While Exchange 2010 Anti-Spam functionality is enabled by default on Edge Transport servers, it is not enabled on Hub Transport Servers. It’s good to have an Edge server and avoid exposing the internal Exchange Servers to the Internet, but that is not a required Exchange Server role. Many small organizations – typically the single Exchange 2010 server scenario, do not have that luxury or they are planning to implement an Edge server at a later stage.
If your organization doesn’t use Edge Transport servers and has only Hub Transport servers, you should install and enable the anti-spam features on Hub Transport servers that receive messages from the internet. In this Step-by-Step Screencast we will demonstrate how to install, configure and test Anti-Spam functionality on Exchange 2010 Hub Transport Server.
A very efficient Anti-Spam feature is the use of IP Block List providers. In our demo we will show you how to configure and test SpamHAUS as a DNSBL – DNS-based Block List (or Blackhole, black list) provider. We will be using the combined and most powerful ZEN list – zen.spamhaus.org, and you will see different approaches to test your configuration.
One of the overlooked steps, when configuring Exchange 2010 anti-spam functionality is specifying the internal SMTP servers in the InternalSMTPServers parameter. This will be reflected in your logs as event ID 1022 (MSExchangeTransport) - Anti-spam agents are enabled, but the list of internal SMTP servers is empty.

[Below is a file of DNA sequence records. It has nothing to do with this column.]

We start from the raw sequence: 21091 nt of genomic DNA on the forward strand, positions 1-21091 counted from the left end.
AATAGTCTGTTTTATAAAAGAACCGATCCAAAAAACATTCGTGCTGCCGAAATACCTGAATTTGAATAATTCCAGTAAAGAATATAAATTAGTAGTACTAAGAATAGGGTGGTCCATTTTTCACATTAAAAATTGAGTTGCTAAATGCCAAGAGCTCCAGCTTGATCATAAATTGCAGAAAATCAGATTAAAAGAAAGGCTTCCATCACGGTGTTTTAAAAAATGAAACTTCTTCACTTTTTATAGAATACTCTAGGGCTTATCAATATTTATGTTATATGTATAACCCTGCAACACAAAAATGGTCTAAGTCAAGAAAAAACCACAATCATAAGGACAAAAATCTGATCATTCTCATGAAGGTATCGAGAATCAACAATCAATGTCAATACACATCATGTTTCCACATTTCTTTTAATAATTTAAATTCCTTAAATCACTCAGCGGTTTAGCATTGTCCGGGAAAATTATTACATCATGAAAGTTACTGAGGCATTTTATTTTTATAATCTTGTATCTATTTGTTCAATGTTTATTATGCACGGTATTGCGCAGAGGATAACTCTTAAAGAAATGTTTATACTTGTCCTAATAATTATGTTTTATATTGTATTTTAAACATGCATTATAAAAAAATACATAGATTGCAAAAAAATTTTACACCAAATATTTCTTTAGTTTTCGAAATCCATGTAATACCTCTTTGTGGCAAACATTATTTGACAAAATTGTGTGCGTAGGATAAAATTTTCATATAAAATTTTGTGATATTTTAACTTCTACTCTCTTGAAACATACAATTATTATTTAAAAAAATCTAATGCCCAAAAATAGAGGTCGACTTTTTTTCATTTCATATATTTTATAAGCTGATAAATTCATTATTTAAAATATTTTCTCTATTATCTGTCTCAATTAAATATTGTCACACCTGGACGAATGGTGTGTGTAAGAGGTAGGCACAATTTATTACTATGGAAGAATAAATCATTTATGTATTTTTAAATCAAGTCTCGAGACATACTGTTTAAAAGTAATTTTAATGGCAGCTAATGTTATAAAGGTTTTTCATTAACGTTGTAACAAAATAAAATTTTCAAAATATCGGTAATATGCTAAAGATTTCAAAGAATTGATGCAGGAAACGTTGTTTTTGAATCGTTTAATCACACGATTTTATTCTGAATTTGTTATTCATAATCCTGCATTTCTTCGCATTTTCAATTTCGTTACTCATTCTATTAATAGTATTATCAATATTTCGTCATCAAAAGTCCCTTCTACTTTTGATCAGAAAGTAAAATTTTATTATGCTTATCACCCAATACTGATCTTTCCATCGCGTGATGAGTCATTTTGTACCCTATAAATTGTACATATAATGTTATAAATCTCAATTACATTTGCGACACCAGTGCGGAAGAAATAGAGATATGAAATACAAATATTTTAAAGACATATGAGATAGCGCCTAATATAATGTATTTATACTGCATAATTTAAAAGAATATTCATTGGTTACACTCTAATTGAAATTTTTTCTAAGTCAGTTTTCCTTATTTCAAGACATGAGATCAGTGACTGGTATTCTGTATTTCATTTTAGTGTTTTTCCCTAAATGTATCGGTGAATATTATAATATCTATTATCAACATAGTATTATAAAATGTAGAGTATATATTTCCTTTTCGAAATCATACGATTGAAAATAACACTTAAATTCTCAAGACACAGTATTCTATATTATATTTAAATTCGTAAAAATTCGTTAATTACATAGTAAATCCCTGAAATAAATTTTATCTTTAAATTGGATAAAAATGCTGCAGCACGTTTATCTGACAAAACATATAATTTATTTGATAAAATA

In some cases your Exchange Servers may have another e-mail server (like Linux/Unix servers running Sendmail or Postfix) or Anti-Spam/Anti-Virus device that receives Internet e-mail first, or you might be using the Anti-spam/Anti-virus services of an external company. The connection filter Anti-Spam agent must parse correctly the email message headers, to determine the IP address of the original source. Even in the single server scenario – as is in our demo, you must have an entry in the InternalSMTPServers, and that is the Hub Transport Server itself.
Configuring and checking the Anti-Spam updates is also a very important task for the Exchange administrator. We compare the two update modes – manual and automatic, and the corresponding Standard and Enterprise Anti-Spam updates provided by Microsoft. You will see that even though the name of the update mode is manual, you can have your Standard Anti-Spam updates downloaded and installed automatically, and we will show you how to switch between manual and automatic Exchange 2010 Anti-Spam updates mode.
For your convenience, we have published the text file with commands, which we are using in the Screencast here